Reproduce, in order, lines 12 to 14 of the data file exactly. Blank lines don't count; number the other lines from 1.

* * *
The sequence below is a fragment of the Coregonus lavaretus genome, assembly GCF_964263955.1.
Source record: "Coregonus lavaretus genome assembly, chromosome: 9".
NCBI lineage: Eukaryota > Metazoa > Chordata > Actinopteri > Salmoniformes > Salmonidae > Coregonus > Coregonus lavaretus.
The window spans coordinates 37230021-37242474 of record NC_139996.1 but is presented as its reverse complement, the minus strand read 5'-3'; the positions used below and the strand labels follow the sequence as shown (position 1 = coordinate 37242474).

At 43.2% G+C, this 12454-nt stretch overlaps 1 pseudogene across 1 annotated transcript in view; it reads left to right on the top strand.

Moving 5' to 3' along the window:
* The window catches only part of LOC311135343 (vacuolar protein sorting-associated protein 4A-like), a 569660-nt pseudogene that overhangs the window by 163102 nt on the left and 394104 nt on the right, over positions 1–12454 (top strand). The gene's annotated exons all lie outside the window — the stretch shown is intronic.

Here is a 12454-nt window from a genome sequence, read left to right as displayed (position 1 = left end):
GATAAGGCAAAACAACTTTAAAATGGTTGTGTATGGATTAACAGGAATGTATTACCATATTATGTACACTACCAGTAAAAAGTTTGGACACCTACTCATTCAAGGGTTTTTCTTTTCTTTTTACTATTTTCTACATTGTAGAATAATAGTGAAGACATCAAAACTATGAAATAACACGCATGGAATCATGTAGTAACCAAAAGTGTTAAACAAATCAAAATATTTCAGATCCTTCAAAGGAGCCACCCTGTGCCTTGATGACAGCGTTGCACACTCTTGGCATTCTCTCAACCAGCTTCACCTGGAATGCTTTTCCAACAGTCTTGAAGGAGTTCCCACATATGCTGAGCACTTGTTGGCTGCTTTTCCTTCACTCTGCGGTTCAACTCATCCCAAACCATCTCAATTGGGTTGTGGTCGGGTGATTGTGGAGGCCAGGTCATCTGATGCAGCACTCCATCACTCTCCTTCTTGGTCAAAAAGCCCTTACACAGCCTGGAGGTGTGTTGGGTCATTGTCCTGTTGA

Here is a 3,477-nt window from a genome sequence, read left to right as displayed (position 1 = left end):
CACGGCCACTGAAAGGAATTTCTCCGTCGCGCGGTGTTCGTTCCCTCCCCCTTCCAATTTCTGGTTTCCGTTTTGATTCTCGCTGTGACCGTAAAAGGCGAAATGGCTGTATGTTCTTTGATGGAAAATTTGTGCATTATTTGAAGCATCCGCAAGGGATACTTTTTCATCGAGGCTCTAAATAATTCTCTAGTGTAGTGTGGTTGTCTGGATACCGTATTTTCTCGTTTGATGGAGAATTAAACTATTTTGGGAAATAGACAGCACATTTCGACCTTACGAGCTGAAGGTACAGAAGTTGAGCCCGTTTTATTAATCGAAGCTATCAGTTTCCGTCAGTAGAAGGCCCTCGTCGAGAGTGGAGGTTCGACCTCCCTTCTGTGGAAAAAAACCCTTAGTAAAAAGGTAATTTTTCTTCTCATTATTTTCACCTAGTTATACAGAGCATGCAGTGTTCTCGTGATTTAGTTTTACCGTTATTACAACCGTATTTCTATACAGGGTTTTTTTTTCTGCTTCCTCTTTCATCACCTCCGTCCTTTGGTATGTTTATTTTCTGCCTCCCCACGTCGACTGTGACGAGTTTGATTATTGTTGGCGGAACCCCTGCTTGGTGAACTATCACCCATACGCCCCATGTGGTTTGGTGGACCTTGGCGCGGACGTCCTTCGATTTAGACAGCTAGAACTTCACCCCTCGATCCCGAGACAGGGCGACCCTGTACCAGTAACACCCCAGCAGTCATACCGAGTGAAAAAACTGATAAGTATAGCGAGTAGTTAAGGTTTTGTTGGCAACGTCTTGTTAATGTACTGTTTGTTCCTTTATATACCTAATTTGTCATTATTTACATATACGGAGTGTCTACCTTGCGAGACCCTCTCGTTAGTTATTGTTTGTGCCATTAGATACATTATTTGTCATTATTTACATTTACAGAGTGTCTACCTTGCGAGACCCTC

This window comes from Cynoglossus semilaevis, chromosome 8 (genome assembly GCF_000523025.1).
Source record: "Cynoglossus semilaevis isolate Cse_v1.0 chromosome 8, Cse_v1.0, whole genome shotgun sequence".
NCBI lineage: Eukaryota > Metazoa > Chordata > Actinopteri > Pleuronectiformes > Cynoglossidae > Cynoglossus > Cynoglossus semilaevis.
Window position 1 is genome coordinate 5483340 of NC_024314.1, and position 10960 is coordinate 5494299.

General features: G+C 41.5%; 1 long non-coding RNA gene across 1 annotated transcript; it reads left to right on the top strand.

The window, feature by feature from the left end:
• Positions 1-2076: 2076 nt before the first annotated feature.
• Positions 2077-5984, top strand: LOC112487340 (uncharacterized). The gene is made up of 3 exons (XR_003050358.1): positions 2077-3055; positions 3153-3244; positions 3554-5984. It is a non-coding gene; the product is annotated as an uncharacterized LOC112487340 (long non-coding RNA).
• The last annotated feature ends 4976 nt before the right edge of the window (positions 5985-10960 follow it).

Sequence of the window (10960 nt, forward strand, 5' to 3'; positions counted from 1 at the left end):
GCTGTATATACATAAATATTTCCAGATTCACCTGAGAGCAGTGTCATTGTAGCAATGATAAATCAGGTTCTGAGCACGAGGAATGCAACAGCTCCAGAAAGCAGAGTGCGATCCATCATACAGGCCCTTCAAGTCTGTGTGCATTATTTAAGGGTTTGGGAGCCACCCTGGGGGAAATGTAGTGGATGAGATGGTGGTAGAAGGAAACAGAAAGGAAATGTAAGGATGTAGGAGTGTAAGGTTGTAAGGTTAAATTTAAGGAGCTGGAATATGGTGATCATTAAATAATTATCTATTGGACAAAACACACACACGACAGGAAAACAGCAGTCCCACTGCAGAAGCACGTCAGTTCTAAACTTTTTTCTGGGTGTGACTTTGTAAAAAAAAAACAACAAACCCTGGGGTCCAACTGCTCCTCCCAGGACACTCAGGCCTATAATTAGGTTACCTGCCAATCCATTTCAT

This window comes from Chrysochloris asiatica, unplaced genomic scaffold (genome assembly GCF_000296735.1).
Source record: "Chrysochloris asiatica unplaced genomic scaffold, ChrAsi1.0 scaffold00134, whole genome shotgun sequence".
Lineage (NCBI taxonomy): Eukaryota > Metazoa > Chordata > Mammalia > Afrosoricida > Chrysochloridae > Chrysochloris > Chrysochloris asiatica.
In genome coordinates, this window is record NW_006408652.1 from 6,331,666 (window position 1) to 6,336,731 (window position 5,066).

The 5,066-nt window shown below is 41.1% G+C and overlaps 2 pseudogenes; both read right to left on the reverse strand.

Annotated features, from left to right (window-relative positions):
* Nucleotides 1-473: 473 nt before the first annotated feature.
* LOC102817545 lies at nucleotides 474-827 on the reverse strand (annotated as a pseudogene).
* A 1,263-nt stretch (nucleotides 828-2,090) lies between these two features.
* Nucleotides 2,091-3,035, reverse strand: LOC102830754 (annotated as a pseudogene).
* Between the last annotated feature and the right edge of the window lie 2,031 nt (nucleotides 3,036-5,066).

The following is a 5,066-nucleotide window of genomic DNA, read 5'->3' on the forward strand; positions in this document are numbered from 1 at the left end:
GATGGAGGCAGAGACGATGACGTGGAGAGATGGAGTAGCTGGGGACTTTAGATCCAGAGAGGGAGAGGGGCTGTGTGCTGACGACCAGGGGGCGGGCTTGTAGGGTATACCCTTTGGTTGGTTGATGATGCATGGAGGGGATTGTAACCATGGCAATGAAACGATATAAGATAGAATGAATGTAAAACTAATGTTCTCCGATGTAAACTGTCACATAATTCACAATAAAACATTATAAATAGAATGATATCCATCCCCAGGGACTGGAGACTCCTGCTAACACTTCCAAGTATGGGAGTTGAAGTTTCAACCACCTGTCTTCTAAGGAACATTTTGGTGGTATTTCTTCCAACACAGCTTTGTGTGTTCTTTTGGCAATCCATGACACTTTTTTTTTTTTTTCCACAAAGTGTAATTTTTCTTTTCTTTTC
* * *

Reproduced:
This window comes from Cynoglossus semilaevis, chromosome 8 (genome assembly GCF_000523025.1).
Source record: "Cynoglossus semilaevis isolate Cse_v1.0 chromosome 8, Cse_v1.0, whole genome shotgun sequence".
NCBI lineage: Eukaryota > Metazoa > Chordata > Actinopteri > Pleuronectiformes > Cynoglossidae > Cynoglossus > Cynoglossus semilaevis.